Saturday, March 22, 2008



Chris Cooper: middle-aged executive Harry Allen
Pierce Brosnan: his best friend Richard Langley
Rachel McAdams: Harry’s friend Kay Nesbitt
Patricia Clarkson: Harry’s wife Pat

All four leads turn in excellent performances and the story about relationships (in and out of marriage) has enough nuances to keep you engaged. Consistent with the movie making style of the period, the film editing generally comprises long takes which slows down the pace a tad. Certainly entertaining enough, it is probably not one you would chose to see a second time.

for some thematic elements and a scene of sexuality.

1. While Harry and Pat are sitting on the couch in the living room the camera is on Pat while idly stoking a dog by her side. She asks Harry a question and the camera position is now further back so we can see his response but no dog…it has vanished.
2. Pat keeps a blue bottle of Digestive Powder on the bedside table. From one shot to the next when Harry first comes in the bedroom it moves about the tray, although no one touches it.
3. The two male leads show their cultured upbringing by standing when a woman arrives at their table and their table manners are impeccable. So these two gentlemen would know it is considered proper for a man to remove his hat while on an elevator yet they fail to do so. Character flaw or nitpick? You know how I would vote.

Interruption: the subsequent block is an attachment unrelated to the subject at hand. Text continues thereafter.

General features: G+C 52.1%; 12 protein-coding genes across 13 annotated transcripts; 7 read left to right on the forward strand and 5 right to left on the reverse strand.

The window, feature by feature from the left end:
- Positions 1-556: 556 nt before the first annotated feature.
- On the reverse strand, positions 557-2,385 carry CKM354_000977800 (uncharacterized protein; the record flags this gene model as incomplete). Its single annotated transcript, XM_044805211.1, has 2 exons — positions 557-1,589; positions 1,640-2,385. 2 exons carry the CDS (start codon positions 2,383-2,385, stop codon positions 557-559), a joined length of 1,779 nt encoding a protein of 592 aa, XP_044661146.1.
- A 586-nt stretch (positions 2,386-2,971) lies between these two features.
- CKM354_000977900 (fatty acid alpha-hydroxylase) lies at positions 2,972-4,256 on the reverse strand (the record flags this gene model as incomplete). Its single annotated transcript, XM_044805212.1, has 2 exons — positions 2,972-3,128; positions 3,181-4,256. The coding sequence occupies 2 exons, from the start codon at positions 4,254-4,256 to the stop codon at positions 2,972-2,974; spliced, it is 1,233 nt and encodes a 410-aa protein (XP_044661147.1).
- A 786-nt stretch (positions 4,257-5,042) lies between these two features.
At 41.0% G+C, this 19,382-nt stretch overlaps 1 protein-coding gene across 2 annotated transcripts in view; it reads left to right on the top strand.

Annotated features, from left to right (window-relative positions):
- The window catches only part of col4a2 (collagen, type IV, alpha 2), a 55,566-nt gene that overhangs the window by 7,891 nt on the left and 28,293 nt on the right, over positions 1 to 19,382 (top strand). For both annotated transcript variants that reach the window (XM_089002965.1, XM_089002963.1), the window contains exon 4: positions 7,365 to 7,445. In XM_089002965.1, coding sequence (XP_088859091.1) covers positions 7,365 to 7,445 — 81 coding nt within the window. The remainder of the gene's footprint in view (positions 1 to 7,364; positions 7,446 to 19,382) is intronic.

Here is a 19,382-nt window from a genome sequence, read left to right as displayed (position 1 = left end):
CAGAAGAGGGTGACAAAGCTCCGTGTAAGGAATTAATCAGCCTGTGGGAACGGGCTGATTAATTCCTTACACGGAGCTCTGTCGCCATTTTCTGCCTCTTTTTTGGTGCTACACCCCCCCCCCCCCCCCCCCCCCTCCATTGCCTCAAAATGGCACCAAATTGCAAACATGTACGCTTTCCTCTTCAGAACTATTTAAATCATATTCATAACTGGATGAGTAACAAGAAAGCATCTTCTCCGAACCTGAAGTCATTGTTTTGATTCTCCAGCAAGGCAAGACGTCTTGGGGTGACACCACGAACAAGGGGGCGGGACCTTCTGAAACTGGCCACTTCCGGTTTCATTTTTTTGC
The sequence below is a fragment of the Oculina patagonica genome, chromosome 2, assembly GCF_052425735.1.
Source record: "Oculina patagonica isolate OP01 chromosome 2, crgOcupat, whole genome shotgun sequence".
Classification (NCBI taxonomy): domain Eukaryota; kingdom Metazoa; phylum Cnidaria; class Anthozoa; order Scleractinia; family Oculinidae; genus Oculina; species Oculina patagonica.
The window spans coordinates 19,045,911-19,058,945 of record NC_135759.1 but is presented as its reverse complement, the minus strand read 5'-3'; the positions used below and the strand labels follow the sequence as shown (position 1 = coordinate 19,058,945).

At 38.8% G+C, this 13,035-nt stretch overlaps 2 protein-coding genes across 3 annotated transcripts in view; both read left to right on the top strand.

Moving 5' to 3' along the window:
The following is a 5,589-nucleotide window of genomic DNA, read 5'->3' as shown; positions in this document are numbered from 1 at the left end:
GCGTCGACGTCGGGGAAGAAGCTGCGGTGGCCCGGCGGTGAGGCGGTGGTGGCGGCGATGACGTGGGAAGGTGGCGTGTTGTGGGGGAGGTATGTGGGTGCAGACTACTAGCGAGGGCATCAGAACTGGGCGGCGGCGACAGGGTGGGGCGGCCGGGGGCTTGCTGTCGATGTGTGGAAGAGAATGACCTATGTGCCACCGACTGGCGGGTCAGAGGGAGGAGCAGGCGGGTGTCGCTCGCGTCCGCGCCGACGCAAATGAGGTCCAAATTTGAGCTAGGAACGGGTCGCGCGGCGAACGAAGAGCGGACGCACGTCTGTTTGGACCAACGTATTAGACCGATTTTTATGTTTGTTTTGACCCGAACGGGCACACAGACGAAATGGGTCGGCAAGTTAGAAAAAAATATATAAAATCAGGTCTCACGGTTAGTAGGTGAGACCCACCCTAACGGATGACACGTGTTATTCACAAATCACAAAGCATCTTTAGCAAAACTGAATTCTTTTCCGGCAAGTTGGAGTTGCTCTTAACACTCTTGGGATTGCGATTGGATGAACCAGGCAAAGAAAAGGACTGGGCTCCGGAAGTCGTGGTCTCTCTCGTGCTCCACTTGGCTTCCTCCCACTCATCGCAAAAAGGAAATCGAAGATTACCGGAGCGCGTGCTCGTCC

4. Harry calls the telephone operator to report a problem with his home phone and tells her the number is 432 92. This can’t be right because the telephone number of Mrs. Walsh, his neighbour, is Radisson XXXX so you would dial 7XX XX not 4XX XX.
5. Also that telephone exchange was for the Duluth Minnesota area and not used in New York City where these events take place.

When they give out awards for Best Art Direction and Best Costume Design this one has to be a contender. The “look” about the film is absolutely exquisite. And they have gone to great length to make it historically correct, even to the props. Upon seeing the big 20” television screen I thought I had a nitpick because the size of most TV screens back in 1949 was so small it could be entirely hidden with the current edition of Reader’s Digest magazine. But it turns out big screens were available, just not everyone could afford one.

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